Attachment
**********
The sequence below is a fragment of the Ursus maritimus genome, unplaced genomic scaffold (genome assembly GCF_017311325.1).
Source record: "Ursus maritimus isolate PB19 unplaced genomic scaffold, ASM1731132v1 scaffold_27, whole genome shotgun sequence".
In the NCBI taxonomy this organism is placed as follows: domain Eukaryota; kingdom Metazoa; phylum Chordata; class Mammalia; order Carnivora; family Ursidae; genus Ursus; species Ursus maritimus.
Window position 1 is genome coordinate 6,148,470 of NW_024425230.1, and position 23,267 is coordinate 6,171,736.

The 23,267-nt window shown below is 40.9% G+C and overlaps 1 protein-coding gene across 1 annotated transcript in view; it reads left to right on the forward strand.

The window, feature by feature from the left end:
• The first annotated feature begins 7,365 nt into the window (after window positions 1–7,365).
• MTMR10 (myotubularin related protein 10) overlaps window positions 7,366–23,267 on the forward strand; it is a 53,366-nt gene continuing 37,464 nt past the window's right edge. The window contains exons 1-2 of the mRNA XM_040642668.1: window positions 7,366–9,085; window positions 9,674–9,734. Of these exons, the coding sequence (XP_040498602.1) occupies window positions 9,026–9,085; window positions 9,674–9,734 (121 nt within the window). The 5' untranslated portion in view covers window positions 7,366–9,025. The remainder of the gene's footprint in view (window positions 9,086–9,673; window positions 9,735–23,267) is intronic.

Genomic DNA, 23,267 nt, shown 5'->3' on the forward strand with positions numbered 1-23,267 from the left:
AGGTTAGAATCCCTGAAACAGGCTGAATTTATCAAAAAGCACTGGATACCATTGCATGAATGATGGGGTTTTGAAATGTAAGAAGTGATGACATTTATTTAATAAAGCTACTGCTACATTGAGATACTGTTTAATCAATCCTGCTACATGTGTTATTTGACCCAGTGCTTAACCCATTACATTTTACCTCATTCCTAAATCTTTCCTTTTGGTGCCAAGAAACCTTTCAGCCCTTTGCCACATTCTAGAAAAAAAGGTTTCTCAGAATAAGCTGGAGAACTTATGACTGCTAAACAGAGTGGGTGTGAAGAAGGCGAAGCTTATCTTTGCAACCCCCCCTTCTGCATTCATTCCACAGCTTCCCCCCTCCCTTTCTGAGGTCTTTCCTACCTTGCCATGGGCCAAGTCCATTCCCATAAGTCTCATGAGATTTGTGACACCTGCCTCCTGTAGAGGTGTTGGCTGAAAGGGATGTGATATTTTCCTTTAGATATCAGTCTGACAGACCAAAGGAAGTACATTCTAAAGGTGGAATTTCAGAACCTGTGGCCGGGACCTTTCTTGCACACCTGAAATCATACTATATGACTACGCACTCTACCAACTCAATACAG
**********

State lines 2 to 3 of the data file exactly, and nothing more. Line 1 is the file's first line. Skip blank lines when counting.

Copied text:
Source record: "Ursus maritimus isolate PB19 unplaced genomic scaffold, ASM1731132v1 scaffold_27, whole genome shotgun sequence".
In the NCBI taxonomy this organism is placed as follows: domain Eukaryota; kingdom Metazoa; phylum Chordata; class Mammalia; order Carnivora; family Ursidae; genus Ursus; species Ursus maritimus.